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Hard Times" is a novel concerned to shake some people in the terrible mistake of these days" What targets do you think Dickens is attacking in "Hard Times" and how does he achieve this?

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"Hard Times" is a novel concerned to shake some people in the terrible mistake of these days" What targets do you think Dickens is attacking in "Hard Times" and how does he achieve this? In "Hard Times" Dickens is attacking various aspects of Victorian society but essentially he is attacking the philosophy of Utilitarianism. The novel opens with an example of the Utilitarian education system with the thundering voice of Mr Gradgrind, a religious follower of the system, proclaiming the importance of "fact, fact, fact". Dickens purposely chooses the name "Gradgrind" to suggest that he is grinding the children down by overloading them with facts. He is described as "square" which fits in with his character and views of life as factual and measured. Like a square there are no irregularities in Gradgrind's life or room for fancy. Dickens satirises the teachers of the time who were over taught and he believes it probable that "if they learnt a little less, how infinitely better they might have taught much more". ...read more.


The light from the sun passes through him unable to enhance his soulless features. Dickens wanted Victorian readers to realise that their education system was wrong and so portray Bitzer as a heartless boy, one which Dickens' readers would not like to see their children as. Bitzer is an embodiment of the callous Gradgrind education system. He is only interested in himself, which he admits to when saying, "I have only one to feed, and that's the person I most like to feed", and which is exemplified at the end of the novel, where he discards Mr Gradgrind's plea to let Tom go because he wants Tom's job at the bank. Through Bitzer, Dickens shows and attacks the worst effect of Utilitarianism and the issue of self-interest. Dickens also satirises self-interest through Tom Gradgrind. From early on in the novel, it is clear that he will use people for his own purpose, even his sister who loves him. His upbringing has left him very bitter and resentful as he says, "I wish I could collect all the Facts... and blow them all up...I'll have my revenge". ...read more.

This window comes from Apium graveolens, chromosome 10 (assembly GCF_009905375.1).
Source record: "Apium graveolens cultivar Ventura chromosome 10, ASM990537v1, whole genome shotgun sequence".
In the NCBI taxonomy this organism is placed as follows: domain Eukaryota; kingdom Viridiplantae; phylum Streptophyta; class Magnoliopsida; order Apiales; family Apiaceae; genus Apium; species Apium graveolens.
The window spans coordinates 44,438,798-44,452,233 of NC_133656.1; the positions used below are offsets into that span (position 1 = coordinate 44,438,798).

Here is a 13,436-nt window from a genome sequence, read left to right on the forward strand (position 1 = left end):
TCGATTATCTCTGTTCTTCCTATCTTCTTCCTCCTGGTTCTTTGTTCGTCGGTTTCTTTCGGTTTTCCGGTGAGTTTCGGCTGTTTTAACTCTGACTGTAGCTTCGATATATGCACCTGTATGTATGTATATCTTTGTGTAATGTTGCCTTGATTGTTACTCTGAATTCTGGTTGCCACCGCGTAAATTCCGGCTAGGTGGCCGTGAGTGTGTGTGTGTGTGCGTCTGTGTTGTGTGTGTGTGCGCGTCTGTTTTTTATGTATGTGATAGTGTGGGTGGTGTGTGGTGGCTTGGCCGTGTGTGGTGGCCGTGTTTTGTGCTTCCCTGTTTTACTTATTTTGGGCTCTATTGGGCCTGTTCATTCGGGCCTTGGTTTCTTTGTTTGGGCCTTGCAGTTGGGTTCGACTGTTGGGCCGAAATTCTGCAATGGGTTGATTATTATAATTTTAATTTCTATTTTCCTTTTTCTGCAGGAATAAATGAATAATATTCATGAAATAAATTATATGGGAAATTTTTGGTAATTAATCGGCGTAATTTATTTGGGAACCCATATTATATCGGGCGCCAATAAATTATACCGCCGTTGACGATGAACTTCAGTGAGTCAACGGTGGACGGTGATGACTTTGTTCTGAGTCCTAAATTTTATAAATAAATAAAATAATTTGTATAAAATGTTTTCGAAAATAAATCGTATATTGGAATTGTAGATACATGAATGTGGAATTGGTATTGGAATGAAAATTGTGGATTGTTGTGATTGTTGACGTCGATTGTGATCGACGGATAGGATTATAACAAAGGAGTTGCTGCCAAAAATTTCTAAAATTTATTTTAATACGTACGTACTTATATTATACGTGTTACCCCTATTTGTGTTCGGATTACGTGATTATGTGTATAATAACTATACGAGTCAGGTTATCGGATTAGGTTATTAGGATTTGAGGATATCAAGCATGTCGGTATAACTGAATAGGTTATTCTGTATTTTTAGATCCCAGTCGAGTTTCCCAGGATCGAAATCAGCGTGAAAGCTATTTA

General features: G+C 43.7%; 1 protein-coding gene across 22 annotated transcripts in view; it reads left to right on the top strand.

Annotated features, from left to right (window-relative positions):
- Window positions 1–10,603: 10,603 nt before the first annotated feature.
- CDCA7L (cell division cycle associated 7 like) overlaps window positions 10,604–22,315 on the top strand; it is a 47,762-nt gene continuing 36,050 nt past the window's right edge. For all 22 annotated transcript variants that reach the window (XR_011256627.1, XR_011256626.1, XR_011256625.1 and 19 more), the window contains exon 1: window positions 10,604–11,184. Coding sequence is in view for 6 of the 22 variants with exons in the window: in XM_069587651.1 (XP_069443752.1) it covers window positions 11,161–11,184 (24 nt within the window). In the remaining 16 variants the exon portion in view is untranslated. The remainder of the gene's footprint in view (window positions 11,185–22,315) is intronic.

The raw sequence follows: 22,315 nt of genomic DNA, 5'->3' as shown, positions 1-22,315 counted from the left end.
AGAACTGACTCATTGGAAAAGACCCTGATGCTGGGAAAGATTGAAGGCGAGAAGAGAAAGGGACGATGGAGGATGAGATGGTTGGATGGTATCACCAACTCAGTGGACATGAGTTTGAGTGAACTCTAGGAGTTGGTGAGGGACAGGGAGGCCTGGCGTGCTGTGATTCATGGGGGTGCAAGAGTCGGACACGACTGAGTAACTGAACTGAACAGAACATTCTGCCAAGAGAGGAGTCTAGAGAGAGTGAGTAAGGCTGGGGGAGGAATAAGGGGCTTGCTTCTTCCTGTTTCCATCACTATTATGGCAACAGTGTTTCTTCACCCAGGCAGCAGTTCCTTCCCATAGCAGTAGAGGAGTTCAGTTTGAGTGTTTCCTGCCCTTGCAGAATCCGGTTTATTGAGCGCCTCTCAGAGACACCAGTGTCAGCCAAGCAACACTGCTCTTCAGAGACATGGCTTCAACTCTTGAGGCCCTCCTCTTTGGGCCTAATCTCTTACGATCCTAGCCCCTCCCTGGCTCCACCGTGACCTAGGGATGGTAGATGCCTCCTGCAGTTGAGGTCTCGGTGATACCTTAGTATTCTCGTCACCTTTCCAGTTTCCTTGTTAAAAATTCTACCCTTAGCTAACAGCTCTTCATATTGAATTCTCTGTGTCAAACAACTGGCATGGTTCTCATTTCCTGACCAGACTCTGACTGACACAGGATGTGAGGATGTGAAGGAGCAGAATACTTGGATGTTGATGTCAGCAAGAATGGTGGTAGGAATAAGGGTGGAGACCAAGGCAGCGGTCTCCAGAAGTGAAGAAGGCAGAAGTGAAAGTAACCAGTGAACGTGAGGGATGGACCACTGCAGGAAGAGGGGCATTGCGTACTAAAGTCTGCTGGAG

She is dead to all feeling, apart from her love for Tom which leads her to sacrifice her life for him. Unlike Tom, there is potential for Louisa to develop her sensitivity and passion. She admits to "unmanageable thoughts that will wonder", and when she stares into the fire she feels an inner-passion. She attempts to express her feelings when her father approaches her with the idea of marrying Bounderby, "What are my heart's experiences?" "I never had a child's heart", which her father misunderstands, Dickens wants to warn the reader about the unnatural aims and effects of Utilitarianism. As is later revealed "It was a fundamental principle of the Gradgrind philosophy that everything was to paid for", which Mr Gradgrind eventually discovers throughout the novel. His son Tom has brought shame to the family by robbing the bank, and in consequence is sent to live abroad alone, and his daughter Louisa, forced into a convenient marriage and made to turn to Harthouse for comfort, ends up falling at her father's feet, "the pride of his heart and the triumph of his system, lying, an insensible heap, at his feet." The reform of Mr Gradgind is brought about by the failure of his children. ...read more.

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